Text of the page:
The fact that Tamer was able to survive the situation relatively unharmed is without doubt a true example of pure self defence. Coming from someone with only 7 months training in Bushin and no previous martial arts experience, this is a great feat. I believe it is testament to 3 things: Tamer’s skill and ability, the effectiveness of Bushin training and a degree of luck. Winning a fight is not putting your opponent on their back. It’s about walking away in one piece. I’ve been in a number of fights and I’ve never lost.

Bushin is a system of self defence. Training is extremely practical, incorporating highly effective techniques and a large emphasis on sparring. This is not for competition purposes but designed to defend your life. You should bear this in mind when practising. Don’t go through the motions, throwing your arms and legs around the room with little thought or effort. Each movement should be performed as though your life depends on it. Fast, strong, focused and with the martial spirit. This is true Bushin.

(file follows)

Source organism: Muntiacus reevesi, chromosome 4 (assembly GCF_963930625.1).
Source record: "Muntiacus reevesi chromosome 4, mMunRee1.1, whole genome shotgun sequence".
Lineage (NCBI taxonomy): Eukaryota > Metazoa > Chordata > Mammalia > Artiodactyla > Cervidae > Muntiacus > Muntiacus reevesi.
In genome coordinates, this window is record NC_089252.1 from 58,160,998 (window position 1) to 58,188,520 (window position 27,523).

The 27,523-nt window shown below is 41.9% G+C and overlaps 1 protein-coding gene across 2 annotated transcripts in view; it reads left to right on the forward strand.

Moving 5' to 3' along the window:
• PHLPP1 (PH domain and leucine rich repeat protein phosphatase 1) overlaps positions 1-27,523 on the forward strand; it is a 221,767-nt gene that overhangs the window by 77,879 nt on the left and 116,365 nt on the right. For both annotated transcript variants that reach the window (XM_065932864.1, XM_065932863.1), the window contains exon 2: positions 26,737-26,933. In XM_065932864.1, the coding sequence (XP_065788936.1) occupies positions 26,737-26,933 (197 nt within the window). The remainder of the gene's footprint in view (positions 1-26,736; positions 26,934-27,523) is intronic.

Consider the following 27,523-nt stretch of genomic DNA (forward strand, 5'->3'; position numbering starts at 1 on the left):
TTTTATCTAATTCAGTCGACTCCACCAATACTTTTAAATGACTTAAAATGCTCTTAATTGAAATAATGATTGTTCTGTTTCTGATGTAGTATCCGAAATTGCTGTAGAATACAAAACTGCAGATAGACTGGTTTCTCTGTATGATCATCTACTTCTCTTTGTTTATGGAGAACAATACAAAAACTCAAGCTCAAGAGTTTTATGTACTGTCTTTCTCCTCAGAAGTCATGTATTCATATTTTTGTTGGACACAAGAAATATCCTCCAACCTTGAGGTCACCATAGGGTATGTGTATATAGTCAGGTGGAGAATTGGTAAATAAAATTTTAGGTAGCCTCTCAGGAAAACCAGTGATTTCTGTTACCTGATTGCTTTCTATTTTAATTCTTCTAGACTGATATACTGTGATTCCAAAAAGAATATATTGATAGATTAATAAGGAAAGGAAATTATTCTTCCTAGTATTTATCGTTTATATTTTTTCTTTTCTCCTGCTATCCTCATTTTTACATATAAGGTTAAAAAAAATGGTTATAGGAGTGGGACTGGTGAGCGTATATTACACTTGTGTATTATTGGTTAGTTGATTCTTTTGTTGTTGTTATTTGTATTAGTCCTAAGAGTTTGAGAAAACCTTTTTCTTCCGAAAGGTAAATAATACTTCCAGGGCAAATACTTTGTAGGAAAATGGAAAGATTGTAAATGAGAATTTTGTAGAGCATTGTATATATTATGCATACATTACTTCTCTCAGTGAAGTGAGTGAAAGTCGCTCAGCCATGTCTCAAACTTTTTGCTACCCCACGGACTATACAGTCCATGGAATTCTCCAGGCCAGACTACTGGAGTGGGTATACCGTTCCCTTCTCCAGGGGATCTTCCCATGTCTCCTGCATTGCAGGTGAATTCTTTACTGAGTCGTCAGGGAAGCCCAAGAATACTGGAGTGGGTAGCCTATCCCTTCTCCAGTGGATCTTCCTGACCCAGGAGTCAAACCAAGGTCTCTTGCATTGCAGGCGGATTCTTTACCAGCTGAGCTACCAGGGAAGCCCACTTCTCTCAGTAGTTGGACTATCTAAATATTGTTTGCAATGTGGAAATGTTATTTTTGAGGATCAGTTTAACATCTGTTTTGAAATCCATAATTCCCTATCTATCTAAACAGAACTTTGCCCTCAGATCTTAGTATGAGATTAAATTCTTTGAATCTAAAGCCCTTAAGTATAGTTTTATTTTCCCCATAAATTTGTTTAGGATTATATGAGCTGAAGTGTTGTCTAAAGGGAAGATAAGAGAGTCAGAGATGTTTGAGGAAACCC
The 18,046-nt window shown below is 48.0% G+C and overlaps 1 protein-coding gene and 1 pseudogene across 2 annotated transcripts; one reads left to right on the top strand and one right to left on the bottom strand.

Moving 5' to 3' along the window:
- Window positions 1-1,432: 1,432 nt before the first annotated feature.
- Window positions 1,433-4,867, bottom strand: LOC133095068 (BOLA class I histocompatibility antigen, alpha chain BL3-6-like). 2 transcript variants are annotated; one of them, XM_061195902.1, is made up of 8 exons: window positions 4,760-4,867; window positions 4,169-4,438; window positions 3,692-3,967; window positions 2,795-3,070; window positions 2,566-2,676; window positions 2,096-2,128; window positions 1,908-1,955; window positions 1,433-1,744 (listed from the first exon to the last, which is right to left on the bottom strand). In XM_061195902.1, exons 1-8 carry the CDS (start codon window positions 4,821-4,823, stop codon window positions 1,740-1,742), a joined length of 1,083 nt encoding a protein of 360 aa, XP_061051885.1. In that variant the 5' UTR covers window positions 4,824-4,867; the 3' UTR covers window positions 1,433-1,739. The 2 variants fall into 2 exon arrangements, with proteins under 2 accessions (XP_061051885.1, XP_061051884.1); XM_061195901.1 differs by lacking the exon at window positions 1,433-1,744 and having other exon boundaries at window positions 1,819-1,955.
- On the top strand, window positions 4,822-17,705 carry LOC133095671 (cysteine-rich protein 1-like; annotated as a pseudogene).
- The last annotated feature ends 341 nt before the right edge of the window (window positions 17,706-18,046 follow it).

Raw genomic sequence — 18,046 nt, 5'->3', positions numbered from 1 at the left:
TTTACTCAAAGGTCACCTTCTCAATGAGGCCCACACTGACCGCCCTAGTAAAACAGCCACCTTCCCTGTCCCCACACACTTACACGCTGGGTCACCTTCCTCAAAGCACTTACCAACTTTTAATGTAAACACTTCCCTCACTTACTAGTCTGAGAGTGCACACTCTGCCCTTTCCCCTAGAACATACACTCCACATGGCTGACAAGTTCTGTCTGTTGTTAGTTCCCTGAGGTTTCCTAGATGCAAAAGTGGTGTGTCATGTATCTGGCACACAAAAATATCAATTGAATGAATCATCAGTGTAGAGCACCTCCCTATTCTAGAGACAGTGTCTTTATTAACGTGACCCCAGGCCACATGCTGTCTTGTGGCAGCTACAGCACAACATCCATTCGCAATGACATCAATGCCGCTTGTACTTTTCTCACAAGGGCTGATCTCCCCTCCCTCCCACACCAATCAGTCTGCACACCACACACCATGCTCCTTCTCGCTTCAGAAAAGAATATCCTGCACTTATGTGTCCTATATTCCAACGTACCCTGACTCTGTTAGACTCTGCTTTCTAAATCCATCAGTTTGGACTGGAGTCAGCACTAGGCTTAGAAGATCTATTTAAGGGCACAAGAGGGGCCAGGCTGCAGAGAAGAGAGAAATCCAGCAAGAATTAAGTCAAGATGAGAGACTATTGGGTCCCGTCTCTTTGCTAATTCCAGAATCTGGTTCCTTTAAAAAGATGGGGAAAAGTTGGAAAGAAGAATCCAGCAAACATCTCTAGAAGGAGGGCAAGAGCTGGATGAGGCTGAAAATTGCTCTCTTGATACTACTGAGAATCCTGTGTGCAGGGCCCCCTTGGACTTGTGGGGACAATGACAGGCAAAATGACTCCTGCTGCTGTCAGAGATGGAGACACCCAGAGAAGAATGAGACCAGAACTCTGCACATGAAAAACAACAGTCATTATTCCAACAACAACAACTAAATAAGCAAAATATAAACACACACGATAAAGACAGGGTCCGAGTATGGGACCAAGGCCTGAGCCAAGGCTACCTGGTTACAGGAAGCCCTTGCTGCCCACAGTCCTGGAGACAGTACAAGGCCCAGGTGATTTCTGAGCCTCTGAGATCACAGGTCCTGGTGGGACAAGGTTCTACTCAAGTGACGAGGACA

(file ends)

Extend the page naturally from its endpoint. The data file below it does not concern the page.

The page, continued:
Note: we run a couple of basic self defence courses during the year in our normal training programme. We are also able to accommodate bespoke self defence courses for corporate, schools, communities etc. Please contact us if you are interested.

Don’t stop. Don’t give up. Face your enemy!

It’s time to start training. There is no better time than now. Not tomorrow, next week, not when you have more money…now!

The work-personal life-training balance is very difficult to maintain. You will go through times when one will dominate at the expense of the others. That’s ok but its important not to turn the training tap off. Don’t stop. Keep maintaining it even if it’s at a lower level.